Thursday, September 23, 2010

Clueless Ray

For some reason I was telling one of my favorite teacher stories the other day. It’s one of those stories that still makes me laugh and keeps me scratching my head, so I thought I’d share the love and make you laugh too. Or maybe scratch your head. One of the two.

It’s one of my top three favorite teacher stories (two of my top three came out of the same class, can you believe it?!). Maybe someday I’ll tell you the other two. One is equally, maybe even more, funny, and the other just kind of made me sad.

Anyway, this is the story I told to a friend the other day, so this is the one you’re getting.

First papers are always hard for college students. They never really know what the teacher is looking for, plus they bring all of their baggage from high school along with them, causing them to either be full of joy about putting words down on paper or full of angst about the whole process.

On the first day of class I can tell who is who—the joyous or the anxiety-ridden—because the joyous ones will sit in front of the classroom, beaming with pride, lining up their sharpened pencils, just waiting . . . waiting . . . for me to give the first assignment.

The anxiety-filled ones are in the back. Slouched in their seat, wishing they could be anywhere . . . anywhere . . . but in my classroom at that moment. Their faces, beneath their hooded sweatshirt with the hood pulled up and over their forehead, reveal their complete dread of the first assignment.

Which is usually a narrative.

I like narratives. Can you tell? I’m writing one right now. I write them on most days, even Fabulous Friday Food days, because I just can’t seem to help myself. There are stories everywhere.

Narratives just aren’t that hard to write, and, as I always tell my classes, this is writing, not rocket science. I try to put them at ease, I really do.

When I get my first stack of papers, I’m kind of like those joyous few in the front of my classroom—I can’t wait to read them. Because I know that I’m going to learn a lot about my students in the lines of those papers. I’m going to learn some of their likes and dislikes, some of their fears and worries, some of their proudest accomplishments, and a little bit about their families.

See? Narratives are great!

And I’m also going to get to see who knows a little something about writing and who doesn’t have a clue. I know, you wouldn’t believe it if I told you, but some college students really don’t have a clue how to write.

Neither do I on some days, but let’s just not go there, shall we?

So, getting back to the student I was going to tell you about . . . let’s call him Ray. Ray was one of those hood-over-the-forehead-back-row-sitters who didn’t have a clue about writing. Not one. Clue.

Poor Clueless Ray.

I’ll let you in on a secret. He got a D on his first paper.

And that’s really, really hard to do in my class because I want to encourage my students. I want them to work hard and improve, but I also don’t want to drag them down into the Pit of Despair on the very first paper, so I usually won’t give out Ds on the first paper.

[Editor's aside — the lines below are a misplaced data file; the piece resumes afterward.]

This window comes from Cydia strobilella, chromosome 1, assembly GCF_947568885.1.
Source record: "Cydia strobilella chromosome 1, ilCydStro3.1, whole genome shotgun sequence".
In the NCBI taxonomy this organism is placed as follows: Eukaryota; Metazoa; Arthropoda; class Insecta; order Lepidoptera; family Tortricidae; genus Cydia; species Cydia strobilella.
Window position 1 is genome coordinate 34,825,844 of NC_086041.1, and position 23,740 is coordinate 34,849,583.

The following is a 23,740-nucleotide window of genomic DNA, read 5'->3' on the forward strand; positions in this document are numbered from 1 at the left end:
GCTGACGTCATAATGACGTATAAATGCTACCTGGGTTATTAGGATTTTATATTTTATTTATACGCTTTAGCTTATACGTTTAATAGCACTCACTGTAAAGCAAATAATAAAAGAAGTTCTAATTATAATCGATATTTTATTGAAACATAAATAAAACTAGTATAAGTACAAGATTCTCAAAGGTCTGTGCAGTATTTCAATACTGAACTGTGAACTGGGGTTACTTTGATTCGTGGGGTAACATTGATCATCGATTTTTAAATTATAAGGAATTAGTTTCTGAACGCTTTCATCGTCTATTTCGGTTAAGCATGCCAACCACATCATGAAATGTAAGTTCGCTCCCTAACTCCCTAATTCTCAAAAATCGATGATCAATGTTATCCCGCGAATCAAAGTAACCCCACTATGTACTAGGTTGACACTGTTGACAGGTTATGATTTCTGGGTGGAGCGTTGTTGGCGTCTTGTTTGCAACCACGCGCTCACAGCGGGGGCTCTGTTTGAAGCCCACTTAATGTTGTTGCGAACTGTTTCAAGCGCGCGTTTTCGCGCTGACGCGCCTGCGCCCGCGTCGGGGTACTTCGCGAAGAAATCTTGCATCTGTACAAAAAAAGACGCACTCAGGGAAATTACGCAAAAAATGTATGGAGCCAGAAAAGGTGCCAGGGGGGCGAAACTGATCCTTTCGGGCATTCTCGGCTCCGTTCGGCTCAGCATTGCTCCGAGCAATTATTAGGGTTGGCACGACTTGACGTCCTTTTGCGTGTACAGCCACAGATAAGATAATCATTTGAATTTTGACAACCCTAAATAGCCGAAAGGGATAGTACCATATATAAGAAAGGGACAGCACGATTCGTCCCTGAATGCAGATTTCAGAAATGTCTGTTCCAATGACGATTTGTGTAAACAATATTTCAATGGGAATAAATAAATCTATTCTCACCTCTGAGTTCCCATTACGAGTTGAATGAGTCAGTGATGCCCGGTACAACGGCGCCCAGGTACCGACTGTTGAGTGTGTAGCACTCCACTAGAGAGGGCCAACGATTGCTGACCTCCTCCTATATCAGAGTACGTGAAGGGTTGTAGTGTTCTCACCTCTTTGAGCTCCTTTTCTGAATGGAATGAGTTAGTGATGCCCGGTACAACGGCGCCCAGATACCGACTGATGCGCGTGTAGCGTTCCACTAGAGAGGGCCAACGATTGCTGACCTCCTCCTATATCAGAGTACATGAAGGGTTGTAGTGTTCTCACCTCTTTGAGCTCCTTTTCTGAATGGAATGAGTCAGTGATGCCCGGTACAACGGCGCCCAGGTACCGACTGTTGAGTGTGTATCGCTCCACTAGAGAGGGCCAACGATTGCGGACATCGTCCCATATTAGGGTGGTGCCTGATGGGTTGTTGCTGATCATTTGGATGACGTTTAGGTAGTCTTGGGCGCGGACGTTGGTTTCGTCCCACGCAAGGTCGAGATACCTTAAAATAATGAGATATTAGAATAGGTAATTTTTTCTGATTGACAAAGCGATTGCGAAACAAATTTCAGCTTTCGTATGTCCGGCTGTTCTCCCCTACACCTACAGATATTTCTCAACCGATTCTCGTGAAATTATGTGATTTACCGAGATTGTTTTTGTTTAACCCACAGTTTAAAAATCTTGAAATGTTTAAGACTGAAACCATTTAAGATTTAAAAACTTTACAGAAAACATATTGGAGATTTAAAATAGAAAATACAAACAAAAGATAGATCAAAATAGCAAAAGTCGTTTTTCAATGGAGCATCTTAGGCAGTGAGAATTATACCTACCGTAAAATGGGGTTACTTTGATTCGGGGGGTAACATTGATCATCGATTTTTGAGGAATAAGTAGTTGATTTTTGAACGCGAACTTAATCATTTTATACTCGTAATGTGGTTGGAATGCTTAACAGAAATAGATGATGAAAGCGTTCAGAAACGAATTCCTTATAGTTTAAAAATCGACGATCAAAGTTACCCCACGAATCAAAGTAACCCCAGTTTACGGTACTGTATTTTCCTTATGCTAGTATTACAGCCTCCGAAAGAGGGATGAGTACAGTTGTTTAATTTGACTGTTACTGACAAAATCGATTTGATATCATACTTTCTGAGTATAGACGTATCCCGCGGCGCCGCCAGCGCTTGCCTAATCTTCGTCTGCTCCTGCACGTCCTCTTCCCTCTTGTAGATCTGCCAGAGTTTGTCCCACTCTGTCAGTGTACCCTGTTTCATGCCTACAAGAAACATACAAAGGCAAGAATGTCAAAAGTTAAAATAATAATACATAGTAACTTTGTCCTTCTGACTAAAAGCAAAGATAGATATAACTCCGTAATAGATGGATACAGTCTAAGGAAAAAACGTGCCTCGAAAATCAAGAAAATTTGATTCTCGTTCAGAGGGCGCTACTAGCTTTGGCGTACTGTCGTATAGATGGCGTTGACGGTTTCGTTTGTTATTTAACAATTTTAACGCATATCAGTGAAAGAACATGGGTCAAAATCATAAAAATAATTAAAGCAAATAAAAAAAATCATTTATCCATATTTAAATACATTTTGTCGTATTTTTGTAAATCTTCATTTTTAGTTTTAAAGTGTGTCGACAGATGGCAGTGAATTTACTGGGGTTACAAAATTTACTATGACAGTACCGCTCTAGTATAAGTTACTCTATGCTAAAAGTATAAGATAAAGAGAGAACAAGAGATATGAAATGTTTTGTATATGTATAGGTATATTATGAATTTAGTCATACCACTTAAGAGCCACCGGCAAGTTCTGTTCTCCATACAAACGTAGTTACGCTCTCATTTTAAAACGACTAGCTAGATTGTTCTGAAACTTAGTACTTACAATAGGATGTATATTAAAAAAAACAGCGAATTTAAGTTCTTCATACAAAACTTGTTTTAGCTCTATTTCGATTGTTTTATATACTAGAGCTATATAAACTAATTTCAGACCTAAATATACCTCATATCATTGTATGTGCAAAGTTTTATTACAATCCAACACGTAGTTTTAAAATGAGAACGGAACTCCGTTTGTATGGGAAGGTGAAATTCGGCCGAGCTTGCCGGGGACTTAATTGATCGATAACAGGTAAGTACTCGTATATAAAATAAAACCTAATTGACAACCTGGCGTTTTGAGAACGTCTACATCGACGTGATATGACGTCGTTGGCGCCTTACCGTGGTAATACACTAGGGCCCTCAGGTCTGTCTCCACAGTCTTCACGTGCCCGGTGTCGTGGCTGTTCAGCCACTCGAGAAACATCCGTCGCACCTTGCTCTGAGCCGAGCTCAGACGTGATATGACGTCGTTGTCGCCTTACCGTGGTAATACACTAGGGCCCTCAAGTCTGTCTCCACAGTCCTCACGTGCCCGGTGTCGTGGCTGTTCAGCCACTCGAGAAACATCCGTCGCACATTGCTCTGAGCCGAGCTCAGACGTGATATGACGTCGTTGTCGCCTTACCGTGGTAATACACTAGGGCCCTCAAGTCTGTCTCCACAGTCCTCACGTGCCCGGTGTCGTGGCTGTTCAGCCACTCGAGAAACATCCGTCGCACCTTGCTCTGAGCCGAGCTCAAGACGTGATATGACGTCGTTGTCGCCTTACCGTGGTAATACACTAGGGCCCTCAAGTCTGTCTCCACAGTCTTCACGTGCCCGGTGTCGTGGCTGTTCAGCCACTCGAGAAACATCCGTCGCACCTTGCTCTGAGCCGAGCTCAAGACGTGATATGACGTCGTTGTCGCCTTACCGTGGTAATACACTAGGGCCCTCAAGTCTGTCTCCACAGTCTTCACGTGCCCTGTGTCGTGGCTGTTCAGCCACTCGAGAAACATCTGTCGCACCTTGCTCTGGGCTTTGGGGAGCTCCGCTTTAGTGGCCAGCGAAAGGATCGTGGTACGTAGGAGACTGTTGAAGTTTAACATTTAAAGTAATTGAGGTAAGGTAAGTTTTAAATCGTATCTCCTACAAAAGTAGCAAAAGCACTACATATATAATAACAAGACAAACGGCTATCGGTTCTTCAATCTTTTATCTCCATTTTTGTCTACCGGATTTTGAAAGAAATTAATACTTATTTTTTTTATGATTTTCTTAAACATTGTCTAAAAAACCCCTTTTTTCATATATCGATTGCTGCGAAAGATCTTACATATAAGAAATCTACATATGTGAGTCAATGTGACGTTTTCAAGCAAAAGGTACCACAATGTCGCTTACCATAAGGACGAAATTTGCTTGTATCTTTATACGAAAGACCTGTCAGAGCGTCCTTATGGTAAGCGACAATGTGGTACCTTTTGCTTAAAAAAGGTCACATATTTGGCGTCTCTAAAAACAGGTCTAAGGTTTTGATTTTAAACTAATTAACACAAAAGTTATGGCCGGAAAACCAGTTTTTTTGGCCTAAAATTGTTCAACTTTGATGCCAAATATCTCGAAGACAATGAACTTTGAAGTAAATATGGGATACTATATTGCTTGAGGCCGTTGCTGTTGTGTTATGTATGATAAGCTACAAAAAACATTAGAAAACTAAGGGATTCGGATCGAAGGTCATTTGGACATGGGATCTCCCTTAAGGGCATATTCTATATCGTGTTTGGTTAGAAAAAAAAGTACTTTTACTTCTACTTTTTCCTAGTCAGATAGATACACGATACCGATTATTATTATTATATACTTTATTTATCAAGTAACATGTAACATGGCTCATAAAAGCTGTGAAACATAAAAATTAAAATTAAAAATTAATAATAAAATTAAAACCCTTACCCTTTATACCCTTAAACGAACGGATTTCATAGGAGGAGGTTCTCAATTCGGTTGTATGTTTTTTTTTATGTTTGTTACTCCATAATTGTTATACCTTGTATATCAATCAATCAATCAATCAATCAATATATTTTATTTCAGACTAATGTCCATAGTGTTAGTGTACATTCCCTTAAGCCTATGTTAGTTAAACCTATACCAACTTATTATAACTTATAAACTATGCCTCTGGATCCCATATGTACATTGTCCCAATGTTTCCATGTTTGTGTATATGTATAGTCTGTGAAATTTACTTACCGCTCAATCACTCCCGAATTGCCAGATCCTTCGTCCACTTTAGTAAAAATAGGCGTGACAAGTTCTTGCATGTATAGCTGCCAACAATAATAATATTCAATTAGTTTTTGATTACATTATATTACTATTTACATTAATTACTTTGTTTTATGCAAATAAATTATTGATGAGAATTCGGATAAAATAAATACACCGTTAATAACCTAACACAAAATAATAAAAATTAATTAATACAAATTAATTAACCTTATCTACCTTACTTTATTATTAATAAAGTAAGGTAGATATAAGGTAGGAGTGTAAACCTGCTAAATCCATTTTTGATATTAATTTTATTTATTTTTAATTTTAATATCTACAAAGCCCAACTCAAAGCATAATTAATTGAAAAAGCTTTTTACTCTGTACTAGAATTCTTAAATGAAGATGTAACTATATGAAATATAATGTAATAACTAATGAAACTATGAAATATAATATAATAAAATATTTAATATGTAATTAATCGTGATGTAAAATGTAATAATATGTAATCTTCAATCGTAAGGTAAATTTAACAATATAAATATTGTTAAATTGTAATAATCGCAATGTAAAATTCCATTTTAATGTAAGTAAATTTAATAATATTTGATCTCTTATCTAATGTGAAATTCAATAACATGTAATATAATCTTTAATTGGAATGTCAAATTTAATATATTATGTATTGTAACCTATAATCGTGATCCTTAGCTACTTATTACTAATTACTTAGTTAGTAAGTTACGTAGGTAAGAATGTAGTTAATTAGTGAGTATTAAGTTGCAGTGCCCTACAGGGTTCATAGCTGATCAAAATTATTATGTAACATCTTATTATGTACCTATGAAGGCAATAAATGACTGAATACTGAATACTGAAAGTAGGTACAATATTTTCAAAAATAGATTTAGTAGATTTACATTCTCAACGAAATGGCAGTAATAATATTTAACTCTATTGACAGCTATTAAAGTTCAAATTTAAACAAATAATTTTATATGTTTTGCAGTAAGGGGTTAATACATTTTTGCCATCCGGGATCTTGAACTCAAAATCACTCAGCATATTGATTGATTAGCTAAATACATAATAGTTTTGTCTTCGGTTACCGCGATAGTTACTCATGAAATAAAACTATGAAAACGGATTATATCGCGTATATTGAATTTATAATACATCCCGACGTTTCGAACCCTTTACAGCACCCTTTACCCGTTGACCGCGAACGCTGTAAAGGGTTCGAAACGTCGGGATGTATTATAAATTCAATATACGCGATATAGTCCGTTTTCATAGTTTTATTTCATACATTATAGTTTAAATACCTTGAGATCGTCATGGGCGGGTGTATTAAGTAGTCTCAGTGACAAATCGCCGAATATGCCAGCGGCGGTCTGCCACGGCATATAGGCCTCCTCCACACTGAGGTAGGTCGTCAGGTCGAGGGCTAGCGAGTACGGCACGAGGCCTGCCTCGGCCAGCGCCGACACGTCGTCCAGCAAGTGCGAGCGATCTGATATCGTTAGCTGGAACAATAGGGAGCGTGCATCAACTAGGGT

Lots of Cs and Bs, oh yes, but not Ds. And not that many As if you really must know.

But I’m also not heartless, and I always offer to sit down with my students to tell them how they could improve their paper with a rewrite. Rewriting is good. Just ask any editor.

Or any reader of blogs. I think bloggers think rewriting is overrated or takes too much time or something. And it does. But it’s worth it.

I should try it sometime.

So Clueless Ray got a D on his paper, but bless his heart he took me up on my offer to help him, so we did. We sat together after class one day, at two desks pushed together, and we walked through that really awful paper together.

Line by line.

Word by word.

Overused comma by overused comma.

FOR. THIRTY. MINUTES. On a three page paper. That’s 10 minutes a page, people!

In teacher time, thirty minutes is just about an eternity. It took every ounce of patience and strength I had to keep going as Ray just sat there and stared through the little round hole he had made with his hood.

“Mm hm,” he’d mutter every now and then. Or, “Huh.”

Finally, at the end of our time together, I pushed the paper back over his way and said, “I really think you can do this, Ray. You can make this a much better paper if you just follow some of the ideas I’ve given you.”

Clueless Ray just stared at the paper, which was marked up even more at this point.

“Ray? Do you have any more questions for me?” I asked.

“Yeah, just one,” he muttered. “What if I just don’t agree with you?”

Dumbstruck, I think I managed to say, “Excuse me?”

“What if I just don’t agree with you?”

So now it’s your turn. Finish the story. What did I say next?



  1. Write your own!
    I guess I showed my patience level. Sorry....

    I was beginning to wonder if you have been proofreading mine, (ha) too many commas.

    Enjoyed one of your stories, hope you will share the others.


  2. "...rewriting is overrated or takes too much time or something. And it does. But it’s worth it...I should try it sometime."

    You TOTALLY made me cackle on that one! I mean LITERALLY laugh out loud!

    Finish the story? What did you say? I really just can't imagine.

  3. "Too bad."

    I would have been one of those in the back row - you can probably tell just by my comments that I leave!

  4. Well, then I guess you'll just have to be satisfied with a D.

  5. If you don't agree with me, then I would like for you to write me a new paper explaining why. I will grade it as the rewrite, so write well, my friend.

    My youngest is doing some major writing in a lit class (college junior) and I'm getting a workout with her. Oh how I wish I knew what you know!

  6. I'll be checking back for the rest of the story!